2. Survey of parents: The parent survey will collect basic demographic information on families and elucidate the political messages they try to impart to their children, the values they teach their children and the other places their children have received political socialization in the past.
  3. Interviews with students: In Spring 2025, team members will interview sixth graders to gain a deeper understanding of their political beliefs, socialization agents and how they make sense of the information they’re receiving. 
  4. Interviews parents: Team members will interview parents to gain a deeper understanding of how they teach their children about politics, if at all.
  5. Observations of students: Team members will observe a selection of sixth grade students as they go about their daily lives. The purpose of these observations will be to learn about how students are socialized into political identities in ways that may be difficult for them and their parents to articulate and may be difficult for the team to anticipate.

Anticipated Outputs

Academic articles and book manuscript; data for future grant proposals

Student Opportunities

Ideally, this project team will include 2 graduate students and 12 undergraduates interested in political socialization and social science research methods, including interviews, surveys and observations.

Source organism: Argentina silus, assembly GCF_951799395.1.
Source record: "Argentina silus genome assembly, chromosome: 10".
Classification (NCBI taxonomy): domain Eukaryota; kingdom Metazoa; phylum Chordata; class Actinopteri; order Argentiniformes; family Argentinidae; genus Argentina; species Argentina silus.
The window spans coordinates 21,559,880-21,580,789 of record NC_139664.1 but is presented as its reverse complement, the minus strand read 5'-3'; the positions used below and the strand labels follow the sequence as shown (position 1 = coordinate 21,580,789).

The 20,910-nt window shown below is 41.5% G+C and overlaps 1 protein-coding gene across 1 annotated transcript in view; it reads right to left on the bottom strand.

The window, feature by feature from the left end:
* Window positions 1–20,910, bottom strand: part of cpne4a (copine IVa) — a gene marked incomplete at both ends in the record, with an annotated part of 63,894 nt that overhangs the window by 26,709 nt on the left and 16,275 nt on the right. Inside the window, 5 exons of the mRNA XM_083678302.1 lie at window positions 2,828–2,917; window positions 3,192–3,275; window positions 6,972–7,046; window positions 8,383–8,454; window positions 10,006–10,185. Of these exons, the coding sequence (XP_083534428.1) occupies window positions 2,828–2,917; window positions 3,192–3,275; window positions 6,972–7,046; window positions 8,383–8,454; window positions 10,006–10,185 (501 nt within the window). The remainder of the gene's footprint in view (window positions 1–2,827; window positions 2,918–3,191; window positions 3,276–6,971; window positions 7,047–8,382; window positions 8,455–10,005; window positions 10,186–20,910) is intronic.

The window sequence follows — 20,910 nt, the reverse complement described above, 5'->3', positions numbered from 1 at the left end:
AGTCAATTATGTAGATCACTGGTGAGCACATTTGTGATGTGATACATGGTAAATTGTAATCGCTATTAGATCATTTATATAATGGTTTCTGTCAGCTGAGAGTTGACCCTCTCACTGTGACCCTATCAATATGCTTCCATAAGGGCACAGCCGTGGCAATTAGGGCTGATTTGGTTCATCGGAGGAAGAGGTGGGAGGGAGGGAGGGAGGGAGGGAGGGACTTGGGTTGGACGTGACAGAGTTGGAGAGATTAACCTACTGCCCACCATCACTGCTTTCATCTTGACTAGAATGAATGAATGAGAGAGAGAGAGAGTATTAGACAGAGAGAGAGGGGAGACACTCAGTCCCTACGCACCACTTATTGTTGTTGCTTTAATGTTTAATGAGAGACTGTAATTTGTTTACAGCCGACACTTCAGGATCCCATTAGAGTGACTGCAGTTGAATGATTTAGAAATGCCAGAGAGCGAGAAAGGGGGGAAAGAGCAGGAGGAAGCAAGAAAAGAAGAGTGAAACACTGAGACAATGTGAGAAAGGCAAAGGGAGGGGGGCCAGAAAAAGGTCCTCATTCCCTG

Students will have the opportunity to learn skills such as how to sample for both survey and interview studies, how to ask questions differently in surveys and interviews, how to probe for more information in interviews, how to write field notes, how to build and maintain rapport with respondents, and how to know when survey data can be generalized to a population. Students will also build soft skills, including research planning and organization, observation, presentation, communication and teamwork. 

Team members will form two subteams working on separate but connected project goals. For all primary tasks, including survey sampling, interviewing and observation (e.g., of class time at school), the two subteams will work in parallel, targeting different halves of the sample. 

In Fall 2024, the team will meet weekly on Thursdays from 3-4 p.m. to check in as a group and then divide into subteams to plan for the week’s data collection activities. Occasionally, there will be skill-building and training sessions with the entire team, such as developing best practices for interviews.


Fall 2024 – Spring 2025

  • Fall 2024: Begin surveys of children and parents
  • Spring 2025: Conduct survey and interview children and parents; observe children’s daily lives


Academic credit available for fall and spring semesters


Team Leaders

  • Christopher Johnston, Arts & Sciences-Political Science
  • Jessi Streib, Arts & Sciences-Sociology
  • Stephen Vaisey, Arts & Sciences-Sociology

/graduate Team Members

  • Turgut Keskintürk, Sociology-PHD

/yfaculty/staff Team Members

  • Sunshine Hillygus, Arts & Sciences-Political Science
  • Craig Rawlings, Arts & Sciences-Sociology

/zcommunity Team Members

  • Curtis Bram, University of Texas at Dallas-Department of Political Science